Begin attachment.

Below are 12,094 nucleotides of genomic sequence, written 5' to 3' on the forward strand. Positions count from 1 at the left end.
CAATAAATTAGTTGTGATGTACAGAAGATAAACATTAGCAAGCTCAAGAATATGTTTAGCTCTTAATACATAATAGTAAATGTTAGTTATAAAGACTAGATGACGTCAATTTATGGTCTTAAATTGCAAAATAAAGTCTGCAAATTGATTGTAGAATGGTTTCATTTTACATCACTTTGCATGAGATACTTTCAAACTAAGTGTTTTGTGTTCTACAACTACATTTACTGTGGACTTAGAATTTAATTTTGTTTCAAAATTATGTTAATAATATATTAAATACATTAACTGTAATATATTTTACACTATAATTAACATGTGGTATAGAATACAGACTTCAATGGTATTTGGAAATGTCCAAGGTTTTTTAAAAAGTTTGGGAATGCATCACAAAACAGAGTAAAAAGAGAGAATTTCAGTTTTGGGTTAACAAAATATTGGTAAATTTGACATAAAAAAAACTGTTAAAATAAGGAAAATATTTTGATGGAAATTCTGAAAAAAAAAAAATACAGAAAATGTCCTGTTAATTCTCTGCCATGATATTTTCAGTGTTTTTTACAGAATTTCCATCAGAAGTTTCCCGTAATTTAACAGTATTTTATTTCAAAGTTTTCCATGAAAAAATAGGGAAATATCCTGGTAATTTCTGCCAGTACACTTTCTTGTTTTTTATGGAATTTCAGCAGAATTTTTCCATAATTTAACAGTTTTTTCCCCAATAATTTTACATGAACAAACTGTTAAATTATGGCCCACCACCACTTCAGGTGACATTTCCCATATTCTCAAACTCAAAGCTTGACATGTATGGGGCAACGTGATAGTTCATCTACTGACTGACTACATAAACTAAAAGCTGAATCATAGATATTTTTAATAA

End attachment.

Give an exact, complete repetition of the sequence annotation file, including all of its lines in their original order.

Below are 12,094 nucleotides of genomic sequence, written 5' to 3' on the forward strand. Positions count from 1 at the left end.
CAATAAATTAGTTGTGATGTACAGAAGATAAACATTAGCAAGCTCAAGAATATGTTTAGCTCTTAATACATAATAGTAAATGTTAGTTATAAAGACTAGATGACGTCAATTTATGGTCTTAAATTGCAAAATAAAGTCTGCAAATTGATTGTAGAATGGTTTCATTTTACATCACTTTGCATGAGATACTTTCAAACTAAGTGTTTTGTGTTCTACAACTACATTTACTGTGGACTTAGAATTTAATTTTGTTTCAAAATTATGTTAATAATATATTAAATACATTAACTGTAATATATTTTACACTATAATTAACATGTGGTATAGAATACAGACTTCAATGGTATTTGGAAATGTCCAAGGTTTTTTAAAAAGTTTGGGAATGCATCACAAAACAGAGTAAAAAGAGAGAATTTCAGTTTTGGGTTAACAAAATATTGGTAAATTTGACATAAAAAAAACTGTTAAAATAAGGAAAATATTTTGATGGAAATTCTGAAAAAAAAAAAATACAGAAAATGTCCTGTTAATTCTCTGCCATGATATTTTCAGTGTTTTTTACAGAATTTCCATCAGAAGTTTCCCGTAATTTAACAGTATTTTATTTCAAAGTTTTCCATGAAAAAATAGGGAAATATCCTGGTAATTTCTGCCAGTACACTTTCTTGTTTTTTATGGAATTTCAGCAGAATTTTTCCATAATTTAACAGTTTTTTCCCCAATAATTTTACATGAACAAACTGTTAAATTATGGCCCACCACCACTTCAGGTGACATTTCCCATATTCTCAAACTCAAAGCTTGACATGTATGGGGCAACGTGATAGTTCATCTACTGACTGACTACATAAACTAAAAGCTGAATCATAGATATTTTTAATAA